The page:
Changes in Drainage Properties of a Muck Soil as a Result of Drainage Practices1
- H. A. Jongedyk,
- R. B. Hickok and
- I. D. Mayer2
Investigations of physical properties of muck soils using core samples, field observations of structure, and draw-down studies, showed that the drainage characteristics of organic soils may be changed as a result of drainage practices. Studies were conducted on tiled drainage plots at the Northern Indiana Muck Experiment Farm at Walkerton, Ind. Average water table depths of 1.3 feet, 2.1 feet, and 3.3 feet were maintained from 1944 through 1950.
Significant changes have occurred in depth of soil, horizontal and vertical permeability rates, pore space distribution, and soil structural characteristics in the soil of the deeper drained plots (2.1 feet to 3.3 feet deep water tables) compared with shallow drained plots which may be considered as checks. Soils with very high permeability rates and desirable structural characteristics, favorable to crop growth and easy water control, exist on plot areas which had the deeper water tables. High water table plots have had more peaty muck soil with blocky, spongy structure and low effective permeability rates. Increased decomposition of soil, root growth, and earthworm activity occurred with lower water tables.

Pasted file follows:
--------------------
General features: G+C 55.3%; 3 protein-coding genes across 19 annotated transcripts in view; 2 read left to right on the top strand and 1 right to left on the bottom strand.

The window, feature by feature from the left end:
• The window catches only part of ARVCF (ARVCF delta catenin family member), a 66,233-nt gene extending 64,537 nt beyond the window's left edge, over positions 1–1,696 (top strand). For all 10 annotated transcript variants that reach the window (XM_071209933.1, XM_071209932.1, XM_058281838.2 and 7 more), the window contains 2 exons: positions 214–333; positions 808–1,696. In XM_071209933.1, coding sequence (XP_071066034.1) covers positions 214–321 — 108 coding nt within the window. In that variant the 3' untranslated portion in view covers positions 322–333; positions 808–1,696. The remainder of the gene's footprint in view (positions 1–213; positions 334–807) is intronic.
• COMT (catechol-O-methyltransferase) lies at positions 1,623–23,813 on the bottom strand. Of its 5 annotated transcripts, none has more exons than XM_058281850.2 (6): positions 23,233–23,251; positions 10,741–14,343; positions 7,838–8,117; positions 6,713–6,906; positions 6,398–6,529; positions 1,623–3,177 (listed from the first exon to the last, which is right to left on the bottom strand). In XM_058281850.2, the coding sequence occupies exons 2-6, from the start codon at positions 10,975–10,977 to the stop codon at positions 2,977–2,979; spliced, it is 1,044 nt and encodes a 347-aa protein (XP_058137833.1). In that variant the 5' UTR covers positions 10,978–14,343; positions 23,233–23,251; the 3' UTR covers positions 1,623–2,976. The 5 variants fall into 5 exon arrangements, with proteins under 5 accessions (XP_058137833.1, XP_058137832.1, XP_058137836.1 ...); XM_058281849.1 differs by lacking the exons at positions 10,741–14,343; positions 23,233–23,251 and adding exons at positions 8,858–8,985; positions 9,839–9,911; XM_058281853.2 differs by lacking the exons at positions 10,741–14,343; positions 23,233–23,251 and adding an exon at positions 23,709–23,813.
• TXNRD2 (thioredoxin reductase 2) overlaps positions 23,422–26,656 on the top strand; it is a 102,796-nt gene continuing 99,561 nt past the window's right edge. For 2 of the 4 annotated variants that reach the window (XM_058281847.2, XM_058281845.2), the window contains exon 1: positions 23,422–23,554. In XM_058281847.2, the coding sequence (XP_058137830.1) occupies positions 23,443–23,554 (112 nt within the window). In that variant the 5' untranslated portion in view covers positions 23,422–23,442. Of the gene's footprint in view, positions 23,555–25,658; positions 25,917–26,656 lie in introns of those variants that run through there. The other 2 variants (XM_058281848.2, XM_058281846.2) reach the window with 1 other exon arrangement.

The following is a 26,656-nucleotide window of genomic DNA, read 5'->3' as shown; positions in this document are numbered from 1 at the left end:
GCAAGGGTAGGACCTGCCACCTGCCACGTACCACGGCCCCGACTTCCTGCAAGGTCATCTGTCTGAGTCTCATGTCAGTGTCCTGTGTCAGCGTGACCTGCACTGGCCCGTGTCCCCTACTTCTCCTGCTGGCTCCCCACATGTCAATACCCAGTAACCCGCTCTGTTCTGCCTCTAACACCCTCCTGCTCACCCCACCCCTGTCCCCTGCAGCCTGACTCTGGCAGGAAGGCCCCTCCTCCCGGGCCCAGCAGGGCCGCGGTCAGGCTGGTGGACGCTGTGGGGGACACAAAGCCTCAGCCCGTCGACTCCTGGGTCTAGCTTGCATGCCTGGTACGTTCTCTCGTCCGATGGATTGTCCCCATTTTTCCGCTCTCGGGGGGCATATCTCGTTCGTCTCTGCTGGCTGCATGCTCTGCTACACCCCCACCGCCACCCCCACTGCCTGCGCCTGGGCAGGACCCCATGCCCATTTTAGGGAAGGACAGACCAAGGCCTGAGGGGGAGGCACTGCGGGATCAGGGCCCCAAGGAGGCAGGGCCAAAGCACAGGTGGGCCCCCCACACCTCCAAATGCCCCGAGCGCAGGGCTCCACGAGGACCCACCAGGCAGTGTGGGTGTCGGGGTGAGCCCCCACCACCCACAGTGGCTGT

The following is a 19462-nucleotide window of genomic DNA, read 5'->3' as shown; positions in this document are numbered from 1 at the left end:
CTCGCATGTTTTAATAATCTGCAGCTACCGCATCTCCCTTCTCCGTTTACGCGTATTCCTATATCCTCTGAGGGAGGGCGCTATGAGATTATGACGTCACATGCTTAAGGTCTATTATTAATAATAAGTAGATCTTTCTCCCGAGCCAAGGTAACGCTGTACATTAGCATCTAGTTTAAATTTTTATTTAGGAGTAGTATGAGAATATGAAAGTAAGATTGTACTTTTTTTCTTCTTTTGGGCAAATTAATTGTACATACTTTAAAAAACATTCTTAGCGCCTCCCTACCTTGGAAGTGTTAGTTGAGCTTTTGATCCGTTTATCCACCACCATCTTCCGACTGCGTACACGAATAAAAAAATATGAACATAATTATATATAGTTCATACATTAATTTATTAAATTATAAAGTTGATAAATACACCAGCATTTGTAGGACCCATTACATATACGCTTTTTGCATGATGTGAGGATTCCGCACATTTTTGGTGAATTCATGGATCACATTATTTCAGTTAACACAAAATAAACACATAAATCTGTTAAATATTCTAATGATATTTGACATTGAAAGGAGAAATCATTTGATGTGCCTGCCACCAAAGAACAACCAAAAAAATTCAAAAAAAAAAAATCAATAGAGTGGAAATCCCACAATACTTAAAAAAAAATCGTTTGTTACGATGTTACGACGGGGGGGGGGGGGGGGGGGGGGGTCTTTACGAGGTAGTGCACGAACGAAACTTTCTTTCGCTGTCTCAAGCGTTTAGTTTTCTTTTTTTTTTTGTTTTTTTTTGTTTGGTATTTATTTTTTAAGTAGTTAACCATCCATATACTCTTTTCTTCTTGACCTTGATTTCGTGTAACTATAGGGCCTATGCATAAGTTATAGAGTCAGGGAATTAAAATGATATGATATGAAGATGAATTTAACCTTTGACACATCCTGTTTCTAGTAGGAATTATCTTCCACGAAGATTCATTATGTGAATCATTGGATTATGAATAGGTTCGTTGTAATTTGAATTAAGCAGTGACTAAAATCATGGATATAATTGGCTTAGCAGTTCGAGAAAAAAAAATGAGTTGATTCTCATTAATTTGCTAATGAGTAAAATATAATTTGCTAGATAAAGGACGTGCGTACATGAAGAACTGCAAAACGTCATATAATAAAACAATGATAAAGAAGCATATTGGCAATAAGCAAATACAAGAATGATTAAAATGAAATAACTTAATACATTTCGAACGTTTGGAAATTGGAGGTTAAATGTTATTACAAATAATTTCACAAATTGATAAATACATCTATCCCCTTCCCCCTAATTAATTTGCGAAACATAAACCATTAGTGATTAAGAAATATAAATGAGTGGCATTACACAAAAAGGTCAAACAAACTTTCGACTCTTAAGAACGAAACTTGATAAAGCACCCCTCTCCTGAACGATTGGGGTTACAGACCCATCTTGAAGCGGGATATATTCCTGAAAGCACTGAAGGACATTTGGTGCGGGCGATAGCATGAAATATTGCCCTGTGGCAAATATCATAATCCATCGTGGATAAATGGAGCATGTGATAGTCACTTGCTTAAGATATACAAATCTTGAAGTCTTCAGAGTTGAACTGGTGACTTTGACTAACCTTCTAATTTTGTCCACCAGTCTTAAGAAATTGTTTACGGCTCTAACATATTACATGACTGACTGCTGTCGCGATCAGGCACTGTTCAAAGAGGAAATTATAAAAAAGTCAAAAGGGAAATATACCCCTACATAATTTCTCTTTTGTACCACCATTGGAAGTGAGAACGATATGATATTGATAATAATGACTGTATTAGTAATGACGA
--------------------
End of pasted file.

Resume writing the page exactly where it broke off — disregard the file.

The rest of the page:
Some practical aspects of the changes in soil properties are presented.Please view the pdf by using the Full Text (PDF) link under 'View' to the left.
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